Lu Chen has turned himself into a star magician with his sleight of hand. Photos provided to China Daily
The world of magic turns a shy, introverted boy into one of China's most recognizable TV faces. Li Mao reports
Two simple rubber bands cross the fingers of a slim young man. A second later, one passes through the other. Thirty-four-year-old Lu Chen has enchanted millions of viewers with his sleight of hand on CCTV's Spring Festival galas of 2009 and 2010, turning magic into a fad and himself into a pop star. Growing up in a family of non-magicians, and receiving no professional training, the self-taught Taiwan-based Lu is nothing short of a miracle himself. His interest in magic was triggered by a chance encounter in a department store. The then 7-year-old Lu stood transfixed as he saw a clerk doing some tricks in a section of the store stocked with magic-related stuff. He began stopping by the store every night after school. Touched by his interest, the clerk taught him some tricks.
Lu then went on to teach himself by reading books and watching videos. The young man proved his talents by picking up the gold at the Taiwan Youth Magic Competition at 12, receiving the award from his idol, the world-famous magician David Copperfield.
Later, he was invited to participate in the Las Vegas and Hollywood magic shows, two of America's most acclaimed, becoming the only Taiwan magician to receive the honor.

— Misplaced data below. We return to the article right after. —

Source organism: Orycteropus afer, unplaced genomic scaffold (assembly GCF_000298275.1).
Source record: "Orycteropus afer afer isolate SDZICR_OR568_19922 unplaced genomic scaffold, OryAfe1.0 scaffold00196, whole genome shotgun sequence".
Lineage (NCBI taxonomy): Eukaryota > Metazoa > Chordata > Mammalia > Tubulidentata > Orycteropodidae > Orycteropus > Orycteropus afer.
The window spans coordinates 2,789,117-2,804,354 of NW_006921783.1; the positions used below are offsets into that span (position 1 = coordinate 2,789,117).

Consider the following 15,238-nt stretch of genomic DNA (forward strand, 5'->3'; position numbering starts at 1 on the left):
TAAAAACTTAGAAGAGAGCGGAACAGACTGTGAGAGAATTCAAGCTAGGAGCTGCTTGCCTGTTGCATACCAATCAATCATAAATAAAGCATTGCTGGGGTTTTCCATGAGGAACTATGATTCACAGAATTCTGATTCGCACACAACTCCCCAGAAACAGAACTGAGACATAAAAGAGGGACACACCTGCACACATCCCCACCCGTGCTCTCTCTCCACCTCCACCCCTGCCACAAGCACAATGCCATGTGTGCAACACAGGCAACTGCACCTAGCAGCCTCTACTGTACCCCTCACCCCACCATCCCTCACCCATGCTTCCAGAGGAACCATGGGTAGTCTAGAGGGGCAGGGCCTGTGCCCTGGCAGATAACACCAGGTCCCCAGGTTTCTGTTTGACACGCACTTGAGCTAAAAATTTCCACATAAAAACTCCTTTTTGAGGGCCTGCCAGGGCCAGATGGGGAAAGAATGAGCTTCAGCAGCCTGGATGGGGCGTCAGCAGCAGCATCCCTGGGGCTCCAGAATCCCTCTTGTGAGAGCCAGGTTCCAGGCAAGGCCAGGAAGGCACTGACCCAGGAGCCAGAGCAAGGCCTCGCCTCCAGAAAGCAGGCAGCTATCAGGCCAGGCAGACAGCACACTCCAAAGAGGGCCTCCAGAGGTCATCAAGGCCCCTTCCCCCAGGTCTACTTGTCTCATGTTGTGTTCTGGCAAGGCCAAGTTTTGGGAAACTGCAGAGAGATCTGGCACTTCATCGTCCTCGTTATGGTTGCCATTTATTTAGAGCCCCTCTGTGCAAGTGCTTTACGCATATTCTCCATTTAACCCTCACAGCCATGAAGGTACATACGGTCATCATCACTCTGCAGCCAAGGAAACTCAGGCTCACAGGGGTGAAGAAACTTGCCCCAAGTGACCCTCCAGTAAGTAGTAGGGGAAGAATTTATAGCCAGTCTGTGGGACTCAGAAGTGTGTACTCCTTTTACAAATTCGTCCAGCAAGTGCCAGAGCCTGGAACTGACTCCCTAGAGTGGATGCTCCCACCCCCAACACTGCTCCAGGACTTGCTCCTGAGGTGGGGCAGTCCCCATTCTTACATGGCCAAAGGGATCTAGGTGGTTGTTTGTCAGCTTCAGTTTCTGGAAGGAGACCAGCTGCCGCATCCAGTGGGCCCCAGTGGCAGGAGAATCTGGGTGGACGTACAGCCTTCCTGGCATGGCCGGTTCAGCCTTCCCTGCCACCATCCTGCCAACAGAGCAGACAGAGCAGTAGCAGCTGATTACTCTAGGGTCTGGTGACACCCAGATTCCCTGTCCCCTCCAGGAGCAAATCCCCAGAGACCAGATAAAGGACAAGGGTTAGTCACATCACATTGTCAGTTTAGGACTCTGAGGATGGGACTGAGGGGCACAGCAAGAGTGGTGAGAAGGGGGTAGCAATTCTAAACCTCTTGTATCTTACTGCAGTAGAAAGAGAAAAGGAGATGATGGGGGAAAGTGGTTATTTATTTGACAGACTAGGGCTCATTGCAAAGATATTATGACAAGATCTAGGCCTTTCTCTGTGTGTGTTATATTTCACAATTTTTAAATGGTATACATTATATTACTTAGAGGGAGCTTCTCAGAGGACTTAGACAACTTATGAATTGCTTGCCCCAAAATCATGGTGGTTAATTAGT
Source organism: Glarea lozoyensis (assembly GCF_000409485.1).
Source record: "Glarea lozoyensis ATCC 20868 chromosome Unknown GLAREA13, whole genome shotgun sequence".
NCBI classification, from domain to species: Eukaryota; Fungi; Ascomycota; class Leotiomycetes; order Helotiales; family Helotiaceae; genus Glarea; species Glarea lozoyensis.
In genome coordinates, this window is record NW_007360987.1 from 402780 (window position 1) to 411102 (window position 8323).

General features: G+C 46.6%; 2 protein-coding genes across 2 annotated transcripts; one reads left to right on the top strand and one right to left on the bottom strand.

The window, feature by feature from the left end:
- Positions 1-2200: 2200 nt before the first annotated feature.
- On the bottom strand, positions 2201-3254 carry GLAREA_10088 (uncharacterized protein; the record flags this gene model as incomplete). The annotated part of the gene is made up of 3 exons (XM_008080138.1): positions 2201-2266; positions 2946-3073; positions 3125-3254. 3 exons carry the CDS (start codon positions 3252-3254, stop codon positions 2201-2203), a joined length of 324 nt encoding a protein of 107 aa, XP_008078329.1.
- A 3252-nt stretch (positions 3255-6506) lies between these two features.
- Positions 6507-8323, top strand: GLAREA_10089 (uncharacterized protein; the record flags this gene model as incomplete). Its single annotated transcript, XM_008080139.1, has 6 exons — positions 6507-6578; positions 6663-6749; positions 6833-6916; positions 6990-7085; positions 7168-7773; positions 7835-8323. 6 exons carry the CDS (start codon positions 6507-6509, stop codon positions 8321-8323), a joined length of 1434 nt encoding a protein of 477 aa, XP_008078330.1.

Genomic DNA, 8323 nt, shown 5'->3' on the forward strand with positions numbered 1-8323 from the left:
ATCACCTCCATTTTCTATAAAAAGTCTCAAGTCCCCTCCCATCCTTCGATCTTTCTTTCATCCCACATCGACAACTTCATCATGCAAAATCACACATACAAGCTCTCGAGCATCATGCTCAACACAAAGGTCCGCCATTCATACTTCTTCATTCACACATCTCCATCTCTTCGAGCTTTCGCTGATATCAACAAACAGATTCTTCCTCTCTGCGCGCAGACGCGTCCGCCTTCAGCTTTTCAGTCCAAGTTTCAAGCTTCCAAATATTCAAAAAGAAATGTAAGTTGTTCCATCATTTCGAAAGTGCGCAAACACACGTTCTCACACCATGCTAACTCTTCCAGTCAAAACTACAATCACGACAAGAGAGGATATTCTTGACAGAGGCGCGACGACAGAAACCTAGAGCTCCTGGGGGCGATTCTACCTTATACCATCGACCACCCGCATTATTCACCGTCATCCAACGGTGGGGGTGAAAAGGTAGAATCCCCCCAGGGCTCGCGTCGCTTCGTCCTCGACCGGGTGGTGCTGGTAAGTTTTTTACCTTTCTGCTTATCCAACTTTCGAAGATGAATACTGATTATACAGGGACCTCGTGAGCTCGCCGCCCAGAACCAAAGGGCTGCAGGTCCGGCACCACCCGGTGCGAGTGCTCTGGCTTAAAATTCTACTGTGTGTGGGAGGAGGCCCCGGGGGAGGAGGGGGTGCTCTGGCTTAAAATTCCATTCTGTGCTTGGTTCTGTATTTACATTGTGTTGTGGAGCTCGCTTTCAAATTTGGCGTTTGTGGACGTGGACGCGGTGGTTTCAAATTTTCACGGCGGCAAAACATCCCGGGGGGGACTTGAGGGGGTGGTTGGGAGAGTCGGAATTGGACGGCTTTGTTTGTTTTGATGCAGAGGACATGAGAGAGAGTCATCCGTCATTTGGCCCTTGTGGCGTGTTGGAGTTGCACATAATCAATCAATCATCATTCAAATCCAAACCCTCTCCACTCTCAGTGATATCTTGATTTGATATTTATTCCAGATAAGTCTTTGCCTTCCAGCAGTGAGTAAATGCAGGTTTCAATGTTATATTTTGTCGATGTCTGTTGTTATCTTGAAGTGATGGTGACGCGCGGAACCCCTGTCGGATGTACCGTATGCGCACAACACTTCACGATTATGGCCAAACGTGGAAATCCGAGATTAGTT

But it was CCTV's Spring Festival gala, a must-see for every Chinese on the eve of the lunar New Year, that brought him to the attention of more than 1 billion Chinese.
"I was very excited when I was invited to the gala of 2009," says Lu, recalling the call from director Xia Yu, who saw him on a TV talk show hosted by the well-known Lu Yu.
Millions of viewers voted his performance as one of the best shows of the gala. However, becoming a professional magician was not the first choice of the Japanese major graduate back in 1999.
"I had neither business experience nor the temperament for a 9 to 5 office job," Lu says of his fruitless hunt for white-collar employment. "It was then that I decided to look at magic as a career option. At least, magic was something I had been involved with for more than 10 years."
None of his teachers or his family supported him. "How can a university graduate like you think of becoming a magician?" Lu recalls a teacher saying when told of his plans.
Luckily, success in several world competitions gave him the confidence to persevere. But more than that, it was the sheer joy of doing magic that kept him going.
"I like to see the expressions of surprise and thrill on people's faces; it gives me a sense of achievement," Lu says.
"As long as people can imagine and have dreams, magic will live on."